This genre is a relic of its time. Early to mid 70s saw a rise in the Muslim Social genre that exults the virtues of eastern tradition and morals conversely demonizing western culture as debauched and decadent. This reflected the utter sense of shock and fear experienced by the conservative status quo in the wake of the cultural/social/sexual revolution in the late 60s. The custodians of morality felt threatened by the revolution seeping its way out to the east. The intimidation felt by their western counterparts was manifested in attempts to clamp down a new sense of personal freedom the Pakistani youth may have started to enjoy. To borrow an oft-quoted line, the revolution was in the air and the moral brigade in Pakistan was petrified of it.

A broad insight into the conventions of a characteristically melodramatic Muslim Social film sees a downward slide of a misguided soul, a part normally played by Shahid yet occasionally filled by Waheed Murad and Nadeem, that has embraced western values. The subsequent cause and effect trajectory leaves no stone unturned in vocalising the inherent flaws and sundry moral vices that are part and parcel of such “decadent” values.

This would invariably lead the wayward hero/antihero of the film to break up his family, earn alienation from his peers and the utter contempt by society at large. The hero/antihero is almost always saved from a dismal fate by an angelic personification of unadulterated Eastern Muslim tradition (in the face of a  beaming, clad in white Rani). Such were the ways of the Muslim Social films whose certain demise became inevitable with the passage of time.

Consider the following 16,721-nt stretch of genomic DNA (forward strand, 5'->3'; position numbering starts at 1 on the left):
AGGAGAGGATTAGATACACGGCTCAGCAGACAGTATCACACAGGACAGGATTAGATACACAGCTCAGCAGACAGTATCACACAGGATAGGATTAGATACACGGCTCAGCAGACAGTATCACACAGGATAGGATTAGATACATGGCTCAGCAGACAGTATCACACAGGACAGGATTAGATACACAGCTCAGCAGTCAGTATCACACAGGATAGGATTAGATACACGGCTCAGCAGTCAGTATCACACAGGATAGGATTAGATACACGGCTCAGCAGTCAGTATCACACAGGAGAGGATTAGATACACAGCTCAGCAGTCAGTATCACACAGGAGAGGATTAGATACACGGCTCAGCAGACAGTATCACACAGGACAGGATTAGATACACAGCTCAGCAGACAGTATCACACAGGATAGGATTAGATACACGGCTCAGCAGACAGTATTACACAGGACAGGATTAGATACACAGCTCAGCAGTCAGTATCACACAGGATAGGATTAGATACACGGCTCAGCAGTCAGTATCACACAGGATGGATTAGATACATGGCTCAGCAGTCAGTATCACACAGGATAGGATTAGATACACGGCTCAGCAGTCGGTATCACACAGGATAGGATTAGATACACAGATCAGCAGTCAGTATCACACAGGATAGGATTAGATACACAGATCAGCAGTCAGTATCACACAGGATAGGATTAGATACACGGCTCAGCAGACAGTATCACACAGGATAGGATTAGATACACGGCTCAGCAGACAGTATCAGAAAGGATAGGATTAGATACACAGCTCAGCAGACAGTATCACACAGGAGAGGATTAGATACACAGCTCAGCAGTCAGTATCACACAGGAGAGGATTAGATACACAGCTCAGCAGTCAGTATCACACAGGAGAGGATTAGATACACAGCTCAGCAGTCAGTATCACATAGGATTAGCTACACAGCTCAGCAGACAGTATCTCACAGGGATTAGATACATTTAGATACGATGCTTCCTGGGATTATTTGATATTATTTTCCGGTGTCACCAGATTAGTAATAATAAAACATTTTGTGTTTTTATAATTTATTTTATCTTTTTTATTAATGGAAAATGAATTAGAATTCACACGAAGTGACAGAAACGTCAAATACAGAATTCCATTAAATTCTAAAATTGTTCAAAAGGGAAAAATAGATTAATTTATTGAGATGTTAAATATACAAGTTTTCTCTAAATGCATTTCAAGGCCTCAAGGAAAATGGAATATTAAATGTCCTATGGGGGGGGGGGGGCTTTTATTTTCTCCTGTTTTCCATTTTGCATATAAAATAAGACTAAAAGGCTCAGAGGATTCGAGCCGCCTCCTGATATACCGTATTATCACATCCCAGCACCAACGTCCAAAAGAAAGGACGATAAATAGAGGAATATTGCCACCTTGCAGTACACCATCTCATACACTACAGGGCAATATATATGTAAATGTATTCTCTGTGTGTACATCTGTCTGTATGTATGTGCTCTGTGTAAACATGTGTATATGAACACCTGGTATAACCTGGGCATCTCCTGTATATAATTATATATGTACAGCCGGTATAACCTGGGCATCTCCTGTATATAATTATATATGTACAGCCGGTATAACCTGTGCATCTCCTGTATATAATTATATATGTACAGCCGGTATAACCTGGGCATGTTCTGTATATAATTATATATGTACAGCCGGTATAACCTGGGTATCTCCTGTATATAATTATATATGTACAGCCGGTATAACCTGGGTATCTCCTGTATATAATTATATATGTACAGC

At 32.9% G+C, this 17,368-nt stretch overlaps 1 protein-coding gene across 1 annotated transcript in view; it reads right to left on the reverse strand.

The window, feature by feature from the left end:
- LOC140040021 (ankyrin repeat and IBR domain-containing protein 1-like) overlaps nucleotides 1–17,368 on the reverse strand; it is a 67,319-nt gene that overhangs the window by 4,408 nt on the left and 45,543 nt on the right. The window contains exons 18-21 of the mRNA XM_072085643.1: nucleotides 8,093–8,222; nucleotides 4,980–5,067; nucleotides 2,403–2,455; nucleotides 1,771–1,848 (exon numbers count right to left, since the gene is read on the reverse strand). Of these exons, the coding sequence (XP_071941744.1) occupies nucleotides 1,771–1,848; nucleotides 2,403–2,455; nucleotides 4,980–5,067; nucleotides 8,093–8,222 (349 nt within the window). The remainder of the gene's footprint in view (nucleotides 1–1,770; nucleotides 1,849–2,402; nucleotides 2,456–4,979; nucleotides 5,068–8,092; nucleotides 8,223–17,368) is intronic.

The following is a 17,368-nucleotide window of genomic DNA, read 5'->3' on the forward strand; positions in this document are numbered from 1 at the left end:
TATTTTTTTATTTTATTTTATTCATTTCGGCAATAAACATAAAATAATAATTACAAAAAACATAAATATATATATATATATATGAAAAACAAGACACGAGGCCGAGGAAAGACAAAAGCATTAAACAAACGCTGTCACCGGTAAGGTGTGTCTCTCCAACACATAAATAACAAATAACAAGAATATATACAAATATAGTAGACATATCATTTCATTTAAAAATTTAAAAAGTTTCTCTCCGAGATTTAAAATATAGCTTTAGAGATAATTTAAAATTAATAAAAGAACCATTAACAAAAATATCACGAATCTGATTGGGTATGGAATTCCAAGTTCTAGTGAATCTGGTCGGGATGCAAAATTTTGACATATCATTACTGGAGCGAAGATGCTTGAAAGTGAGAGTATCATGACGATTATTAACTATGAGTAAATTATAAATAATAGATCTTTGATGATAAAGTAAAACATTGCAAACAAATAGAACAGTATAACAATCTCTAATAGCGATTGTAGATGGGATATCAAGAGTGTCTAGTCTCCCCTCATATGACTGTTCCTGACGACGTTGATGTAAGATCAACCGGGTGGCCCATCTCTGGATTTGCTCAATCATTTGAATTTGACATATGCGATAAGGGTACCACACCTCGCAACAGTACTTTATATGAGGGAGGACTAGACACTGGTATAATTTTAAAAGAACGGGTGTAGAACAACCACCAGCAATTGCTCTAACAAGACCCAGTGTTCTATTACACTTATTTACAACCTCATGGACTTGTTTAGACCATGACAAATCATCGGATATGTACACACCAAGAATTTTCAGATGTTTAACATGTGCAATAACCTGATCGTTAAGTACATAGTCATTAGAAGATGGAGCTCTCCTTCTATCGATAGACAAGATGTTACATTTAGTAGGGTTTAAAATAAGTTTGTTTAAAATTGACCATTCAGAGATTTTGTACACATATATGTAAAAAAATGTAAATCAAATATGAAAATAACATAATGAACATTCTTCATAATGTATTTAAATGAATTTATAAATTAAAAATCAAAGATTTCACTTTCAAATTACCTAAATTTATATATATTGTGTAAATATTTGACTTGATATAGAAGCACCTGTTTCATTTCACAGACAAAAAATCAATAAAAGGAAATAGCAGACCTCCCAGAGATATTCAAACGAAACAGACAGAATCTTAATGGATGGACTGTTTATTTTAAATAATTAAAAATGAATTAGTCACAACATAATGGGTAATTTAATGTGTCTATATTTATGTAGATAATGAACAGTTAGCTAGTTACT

Stock Players: Waheed Murad, Shahid, Nadeem, Rani, Sabeeha Khanum

Notable films: Tehzeeb (1971), Daulat aur Duniya (1972), Daman aur Chingari (1973), Miss Hippy (1974), Ek Gunah aur Sahi (1975), Muhabbat Zindagi Hai (1975), Playboy (1978)

 

 Pollywood:

Unlike Gandasa films and Muslim Social films, the labelling of a select number of Pustho films is a tad challenging. It appears unfair to brand a collection of cheaply made exploitative features solely on the basis of language. Then again, it is hard to ignore a prevalent trend in a majority of films made in Pustho that exhibit similar stories and a camp sensibility that safely qualifies to be categorized under a genre. For the sake of convenience and impartiality we shall refer such cluster of films as the Pollywood genre.